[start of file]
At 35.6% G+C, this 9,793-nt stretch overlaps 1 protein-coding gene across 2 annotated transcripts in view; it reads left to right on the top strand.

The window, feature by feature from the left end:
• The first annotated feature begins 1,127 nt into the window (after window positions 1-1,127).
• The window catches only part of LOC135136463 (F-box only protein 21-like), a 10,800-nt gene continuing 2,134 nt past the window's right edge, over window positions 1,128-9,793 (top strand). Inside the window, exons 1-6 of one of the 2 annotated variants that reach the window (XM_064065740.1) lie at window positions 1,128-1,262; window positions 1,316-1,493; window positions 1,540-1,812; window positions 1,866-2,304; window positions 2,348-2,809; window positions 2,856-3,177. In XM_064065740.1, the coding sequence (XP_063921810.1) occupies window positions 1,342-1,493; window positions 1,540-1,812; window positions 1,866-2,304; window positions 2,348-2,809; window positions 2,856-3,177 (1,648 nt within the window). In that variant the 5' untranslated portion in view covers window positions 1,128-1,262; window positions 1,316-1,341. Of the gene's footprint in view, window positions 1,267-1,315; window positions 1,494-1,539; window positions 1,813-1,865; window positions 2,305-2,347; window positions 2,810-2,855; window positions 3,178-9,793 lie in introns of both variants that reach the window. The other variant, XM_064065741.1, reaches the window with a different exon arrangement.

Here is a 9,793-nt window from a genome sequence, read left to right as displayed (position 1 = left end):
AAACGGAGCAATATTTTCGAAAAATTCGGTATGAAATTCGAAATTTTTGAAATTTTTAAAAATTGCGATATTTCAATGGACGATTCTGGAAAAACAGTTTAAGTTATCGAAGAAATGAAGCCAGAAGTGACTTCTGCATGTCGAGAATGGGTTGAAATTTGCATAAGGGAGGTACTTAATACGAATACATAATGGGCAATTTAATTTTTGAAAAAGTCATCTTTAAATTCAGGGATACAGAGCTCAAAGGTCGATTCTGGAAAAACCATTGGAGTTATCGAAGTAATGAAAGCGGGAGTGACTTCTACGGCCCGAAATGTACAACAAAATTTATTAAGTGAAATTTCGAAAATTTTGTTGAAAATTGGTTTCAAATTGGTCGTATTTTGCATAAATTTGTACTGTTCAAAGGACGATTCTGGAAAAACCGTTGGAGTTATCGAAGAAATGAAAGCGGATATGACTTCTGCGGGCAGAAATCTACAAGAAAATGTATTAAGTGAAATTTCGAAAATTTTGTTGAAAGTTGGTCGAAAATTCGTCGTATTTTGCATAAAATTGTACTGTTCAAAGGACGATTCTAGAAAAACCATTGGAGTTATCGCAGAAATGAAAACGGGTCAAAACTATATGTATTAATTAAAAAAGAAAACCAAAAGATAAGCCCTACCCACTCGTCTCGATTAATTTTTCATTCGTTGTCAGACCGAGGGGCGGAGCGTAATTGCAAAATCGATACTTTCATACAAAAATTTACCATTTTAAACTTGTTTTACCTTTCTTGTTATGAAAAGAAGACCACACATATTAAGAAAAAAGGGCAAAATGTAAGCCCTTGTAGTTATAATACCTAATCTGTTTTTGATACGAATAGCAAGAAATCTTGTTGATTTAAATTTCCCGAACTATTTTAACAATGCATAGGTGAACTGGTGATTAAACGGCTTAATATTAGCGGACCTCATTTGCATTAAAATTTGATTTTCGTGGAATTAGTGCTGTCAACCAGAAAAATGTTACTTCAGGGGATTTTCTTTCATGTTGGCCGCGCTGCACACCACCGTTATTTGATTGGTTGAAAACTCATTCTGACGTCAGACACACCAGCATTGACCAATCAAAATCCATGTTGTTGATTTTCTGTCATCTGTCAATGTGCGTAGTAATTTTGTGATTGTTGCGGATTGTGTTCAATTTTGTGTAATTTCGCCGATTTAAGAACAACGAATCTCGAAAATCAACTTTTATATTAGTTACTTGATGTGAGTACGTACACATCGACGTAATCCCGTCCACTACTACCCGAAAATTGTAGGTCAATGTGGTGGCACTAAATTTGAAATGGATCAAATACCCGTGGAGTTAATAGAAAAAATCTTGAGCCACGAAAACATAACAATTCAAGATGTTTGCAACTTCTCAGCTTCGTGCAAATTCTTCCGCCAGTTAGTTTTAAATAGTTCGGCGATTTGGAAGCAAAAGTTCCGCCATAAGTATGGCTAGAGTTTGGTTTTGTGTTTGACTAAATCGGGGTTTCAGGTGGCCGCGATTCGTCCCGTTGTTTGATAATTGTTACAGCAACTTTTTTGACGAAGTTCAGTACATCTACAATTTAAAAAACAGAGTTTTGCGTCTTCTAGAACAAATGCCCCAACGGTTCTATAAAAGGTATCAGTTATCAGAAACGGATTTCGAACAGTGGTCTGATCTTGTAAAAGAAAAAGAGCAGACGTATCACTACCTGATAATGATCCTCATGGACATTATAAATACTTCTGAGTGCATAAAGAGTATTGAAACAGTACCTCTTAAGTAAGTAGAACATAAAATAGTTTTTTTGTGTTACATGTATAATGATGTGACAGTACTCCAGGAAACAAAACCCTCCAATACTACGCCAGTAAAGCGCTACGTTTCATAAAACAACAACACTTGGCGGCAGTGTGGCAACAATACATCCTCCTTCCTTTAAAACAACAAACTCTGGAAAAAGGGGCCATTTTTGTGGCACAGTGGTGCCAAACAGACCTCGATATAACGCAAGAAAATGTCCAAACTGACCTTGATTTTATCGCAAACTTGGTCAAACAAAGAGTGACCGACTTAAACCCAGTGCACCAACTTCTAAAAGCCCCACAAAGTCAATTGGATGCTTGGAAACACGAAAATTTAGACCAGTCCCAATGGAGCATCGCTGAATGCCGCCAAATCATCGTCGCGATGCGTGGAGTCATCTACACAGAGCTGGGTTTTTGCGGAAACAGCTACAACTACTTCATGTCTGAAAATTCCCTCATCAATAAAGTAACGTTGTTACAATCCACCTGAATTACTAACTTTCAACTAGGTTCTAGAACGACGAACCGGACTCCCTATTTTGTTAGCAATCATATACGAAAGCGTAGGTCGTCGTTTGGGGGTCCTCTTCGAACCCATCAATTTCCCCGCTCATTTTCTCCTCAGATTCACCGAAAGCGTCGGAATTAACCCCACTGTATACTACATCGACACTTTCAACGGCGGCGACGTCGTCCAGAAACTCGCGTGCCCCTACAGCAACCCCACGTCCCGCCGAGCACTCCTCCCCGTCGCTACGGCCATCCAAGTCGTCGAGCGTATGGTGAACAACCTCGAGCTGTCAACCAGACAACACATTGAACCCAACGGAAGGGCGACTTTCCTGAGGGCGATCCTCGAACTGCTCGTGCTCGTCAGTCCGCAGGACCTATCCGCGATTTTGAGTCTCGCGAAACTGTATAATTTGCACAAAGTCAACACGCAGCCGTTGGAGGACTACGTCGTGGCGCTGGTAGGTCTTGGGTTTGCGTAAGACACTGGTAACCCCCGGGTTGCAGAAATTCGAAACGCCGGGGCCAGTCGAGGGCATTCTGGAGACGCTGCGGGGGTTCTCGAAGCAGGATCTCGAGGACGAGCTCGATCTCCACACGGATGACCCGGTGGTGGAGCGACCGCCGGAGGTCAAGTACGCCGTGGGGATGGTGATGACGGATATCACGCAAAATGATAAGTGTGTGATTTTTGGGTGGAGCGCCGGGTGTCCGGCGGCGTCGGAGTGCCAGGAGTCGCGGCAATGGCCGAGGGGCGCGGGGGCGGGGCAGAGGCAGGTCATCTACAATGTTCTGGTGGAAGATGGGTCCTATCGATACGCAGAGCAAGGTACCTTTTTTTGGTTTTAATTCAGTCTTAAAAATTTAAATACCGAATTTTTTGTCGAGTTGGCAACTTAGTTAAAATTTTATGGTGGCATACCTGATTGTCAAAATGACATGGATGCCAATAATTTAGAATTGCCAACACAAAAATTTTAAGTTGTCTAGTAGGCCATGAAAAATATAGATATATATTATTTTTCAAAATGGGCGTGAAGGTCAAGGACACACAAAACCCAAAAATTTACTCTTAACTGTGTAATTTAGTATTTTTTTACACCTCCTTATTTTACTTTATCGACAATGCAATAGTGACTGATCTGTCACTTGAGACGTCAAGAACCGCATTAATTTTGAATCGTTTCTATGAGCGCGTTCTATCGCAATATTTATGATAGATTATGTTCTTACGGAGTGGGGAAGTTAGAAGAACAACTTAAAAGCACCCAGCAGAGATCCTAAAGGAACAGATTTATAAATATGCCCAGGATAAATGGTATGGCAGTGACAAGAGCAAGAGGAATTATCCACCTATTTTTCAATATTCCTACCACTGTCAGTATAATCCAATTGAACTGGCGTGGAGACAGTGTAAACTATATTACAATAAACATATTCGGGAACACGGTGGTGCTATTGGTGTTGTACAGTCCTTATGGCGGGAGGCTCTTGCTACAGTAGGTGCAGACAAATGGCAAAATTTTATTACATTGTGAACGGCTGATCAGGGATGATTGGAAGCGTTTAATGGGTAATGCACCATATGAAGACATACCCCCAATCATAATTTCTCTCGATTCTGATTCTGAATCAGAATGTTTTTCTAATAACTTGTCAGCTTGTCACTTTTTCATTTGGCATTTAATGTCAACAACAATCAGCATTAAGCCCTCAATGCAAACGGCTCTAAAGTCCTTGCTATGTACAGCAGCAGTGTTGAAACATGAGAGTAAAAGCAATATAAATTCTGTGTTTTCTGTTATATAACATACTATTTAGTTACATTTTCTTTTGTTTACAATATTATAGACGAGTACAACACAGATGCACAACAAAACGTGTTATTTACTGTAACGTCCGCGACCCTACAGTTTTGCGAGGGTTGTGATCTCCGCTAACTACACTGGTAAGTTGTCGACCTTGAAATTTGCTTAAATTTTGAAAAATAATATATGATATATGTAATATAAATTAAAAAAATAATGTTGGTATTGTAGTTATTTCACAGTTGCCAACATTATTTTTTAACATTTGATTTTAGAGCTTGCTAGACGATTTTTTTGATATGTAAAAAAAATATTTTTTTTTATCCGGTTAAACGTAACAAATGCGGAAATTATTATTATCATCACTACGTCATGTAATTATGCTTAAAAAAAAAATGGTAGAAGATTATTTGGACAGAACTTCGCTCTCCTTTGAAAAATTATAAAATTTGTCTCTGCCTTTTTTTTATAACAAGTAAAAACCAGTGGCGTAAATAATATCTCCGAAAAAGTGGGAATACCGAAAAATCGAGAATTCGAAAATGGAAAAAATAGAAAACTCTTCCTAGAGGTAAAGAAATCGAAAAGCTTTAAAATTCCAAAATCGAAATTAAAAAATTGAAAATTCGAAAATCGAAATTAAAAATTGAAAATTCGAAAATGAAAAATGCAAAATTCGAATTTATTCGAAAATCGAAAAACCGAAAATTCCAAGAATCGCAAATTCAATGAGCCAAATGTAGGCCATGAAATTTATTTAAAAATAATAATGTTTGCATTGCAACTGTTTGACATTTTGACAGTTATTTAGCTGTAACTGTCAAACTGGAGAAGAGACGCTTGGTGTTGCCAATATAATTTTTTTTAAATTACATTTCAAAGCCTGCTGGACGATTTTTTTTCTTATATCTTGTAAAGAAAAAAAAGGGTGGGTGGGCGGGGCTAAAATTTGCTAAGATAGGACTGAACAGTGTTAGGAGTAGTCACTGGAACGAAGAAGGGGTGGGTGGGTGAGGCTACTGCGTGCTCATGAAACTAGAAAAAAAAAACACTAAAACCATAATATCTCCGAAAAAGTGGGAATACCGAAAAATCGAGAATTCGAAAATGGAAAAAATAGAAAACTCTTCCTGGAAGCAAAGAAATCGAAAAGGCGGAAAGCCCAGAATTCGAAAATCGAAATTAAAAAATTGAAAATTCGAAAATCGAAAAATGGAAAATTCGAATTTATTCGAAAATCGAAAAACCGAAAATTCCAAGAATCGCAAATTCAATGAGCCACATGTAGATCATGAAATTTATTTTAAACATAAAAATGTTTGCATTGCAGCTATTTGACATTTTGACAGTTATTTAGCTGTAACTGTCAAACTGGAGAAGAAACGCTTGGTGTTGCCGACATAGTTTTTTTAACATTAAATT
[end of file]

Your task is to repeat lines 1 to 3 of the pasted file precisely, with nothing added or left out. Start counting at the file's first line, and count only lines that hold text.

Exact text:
At 35.6% G+C, this 9,793-nt stretch overlaps 1 protein-coding gene across 2 annotated transcripts in view; it reads left to right on the top strand.

The window, feature by feature from the left end:
• The first annotated feature begins 1,127 nt into the window (after window positions 1-1,127).